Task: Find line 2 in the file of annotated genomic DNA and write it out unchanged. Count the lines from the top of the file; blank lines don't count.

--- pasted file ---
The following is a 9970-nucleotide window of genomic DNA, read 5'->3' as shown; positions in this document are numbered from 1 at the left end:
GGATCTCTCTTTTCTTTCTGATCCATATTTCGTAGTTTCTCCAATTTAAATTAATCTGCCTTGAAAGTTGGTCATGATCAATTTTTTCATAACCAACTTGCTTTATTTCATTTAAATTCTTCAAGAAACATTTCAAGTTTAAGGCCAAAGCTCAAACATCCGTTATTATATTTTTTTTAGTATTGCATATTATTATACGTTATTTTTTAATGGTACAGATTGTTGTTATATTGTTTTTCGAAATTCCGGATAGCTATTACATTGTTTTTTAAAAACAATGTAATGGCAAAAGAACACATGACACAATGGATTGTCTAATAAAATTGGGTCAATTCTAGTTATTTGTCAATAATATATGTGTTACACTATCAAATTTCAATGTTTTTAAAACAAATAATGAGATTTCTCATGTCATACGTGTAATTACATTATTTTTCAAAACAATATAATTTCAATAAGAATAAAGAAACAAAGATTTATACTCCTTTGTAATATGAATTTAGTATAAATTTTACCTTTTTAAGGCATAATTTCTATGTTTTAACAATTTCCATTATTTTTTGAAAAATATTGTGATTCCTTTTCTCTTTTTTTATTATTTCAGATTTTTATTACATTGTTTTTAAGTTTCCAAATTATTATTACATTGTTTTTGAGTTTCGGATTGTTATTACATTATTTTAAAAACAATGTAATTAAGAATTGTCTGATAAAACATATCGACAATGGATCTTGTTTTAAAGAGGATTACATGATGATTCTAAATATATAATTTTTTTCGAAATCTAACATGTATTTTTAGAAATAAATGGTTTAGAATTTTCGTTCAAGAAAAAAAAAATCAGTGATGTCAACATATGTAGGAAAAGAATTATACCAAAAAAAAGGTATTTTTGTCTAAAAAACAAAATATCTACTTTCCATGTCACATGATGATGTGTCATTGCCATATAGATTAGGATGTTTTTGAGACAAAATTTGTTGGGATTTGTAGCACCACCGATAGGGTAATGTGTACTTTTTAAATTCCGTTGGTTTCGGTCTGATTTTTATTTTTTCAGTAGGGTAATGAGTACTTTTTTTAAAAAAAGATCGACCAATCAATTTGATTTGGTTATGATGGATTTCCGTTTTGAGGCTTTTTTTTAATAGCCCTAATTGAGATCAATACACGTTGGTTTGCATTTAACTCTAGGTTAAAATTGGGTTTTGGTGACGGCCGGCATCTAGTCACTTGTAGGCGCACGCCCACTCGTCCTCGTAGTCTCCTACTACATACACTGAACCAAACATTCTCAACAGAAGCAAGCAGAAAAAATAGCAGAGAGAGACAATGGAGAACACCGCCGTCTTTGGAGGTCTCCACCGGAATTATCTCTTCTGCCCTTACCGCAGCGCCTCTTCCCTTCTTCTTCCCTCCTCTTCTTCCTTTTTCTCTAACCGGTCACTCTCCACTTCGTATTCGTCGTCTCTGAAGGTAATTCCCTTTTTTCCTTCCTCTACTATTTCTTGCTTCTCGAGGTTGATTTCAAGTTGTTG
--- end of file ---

GGATCTCTCTTTTCTTTCTGATCCATATTTCGTAGTTTCTCCAATTTAAATTAATCTGCCTTGAAAGTTGGTCATGATCAATTTTTTCATAACCAACTTGCTTTATTTCATTTAAATTCTTCAAGAAACATTTCAAGTTTAAGGCCAAAGCTCAAACATCCGTTATTATATTTTTTTTAGTATTGCATATTATTATACGTTATTTTTTAATGGTACAGATTGTTGTTATATTGTTTTTCGAAATTCCGGATAGCTATTACATTGTTTTTTAAAAACAATGTAATGGCAAAAGAACACATGACACAATGGATTGTCTAATAAAATTGGGTCAATTCTAGTTATTTGTCAATAATATATGTGTTACACTATCAAATTTCAATGTTTTTAAAACAAATAATGAGATTTCTCATGTCATACGTGTAATTACATTATTTTTCAAAACAATATAATTTCAATAAGAATAAAGAAACAAAGATTTATACTCCTTTGTAATATGAATTTAGTATAAATTTTACCTTTTTAAGGCATAATTTCTATGTTTTAACAATTTCCATTATTTTTTGAAAAATATTGTGATTCCTTTTCTCTTTTTTTATTATTTCAGATTTTTATTACATTGTTTTTAAGTTTCCAAATTATTATTACATTGTTTTTGAGTTTCGGATTGTTATTACATTATTTTAAAAACAATGTAATTAAGAATTGTCTGATAAAACATATCGACAATGGATCTTGTTTTAAAGAGGATTACATGATGATTCTAAATATATAATTTTTTTCGAAATCTAACATGTATTTTTAGAAATAAATGGTTTAGAATTTTCGTTCAAGAAAAAAAAAATCAGTGATGTCAACATATGTAGGAAAAGAATTATACCAAAAAAAAGGTATTTTTGTCTAAAAAACAAAATATCTACTTTCCATGTCACATGATGATGTGTCATTGCCATATAGATTAGGATGTTTTTGAGACAAAATTTGTTGGGATTTGTAGCACCACCGATAGGGTAATGTGTACTTTTTAAATTCCGTTGGTTTCGGTCTGATTTTTATTTTTTCAGTAGGGTAATGAGTACTTTTTTTAAAAAAAGATCGACCAATCAATTTGATTTGGTTATGATGGATTTCCGTTTTGAGGCTTTTTTTTAATAGCCCTAATTGAGATCAATACACGTTGGTTTGCATTTAACTCTAGGTTAAAATTGGGTTTTGGTGACGGCCGGCATCTAGTCACTTGTAGGCGCACGCCCACTCGTCCTCGTAGTCTCCTACTACATACACTGAACCAAACATTCTCAACAGAAGCAAGCAGAAAAAATAGCAGAGAGAGACAATGGAGAACACCGCCGTCTTTGGAGGTCTCCACCGGAATTATCTCTTCTGCCCTTACCGCAGCGCCTCTTCCCTTCTTCTTCCCTCCTCTTCTTCCTTTTTCTCTAACCGGTCACTCTCCACTTCGTATTCGTCGTCTCTGAAGGTAATTCCCTTTTTTCCTTCCTCTACTATTTCTTGCTTCTCGAGGTTGATTTCAAGTTGTTG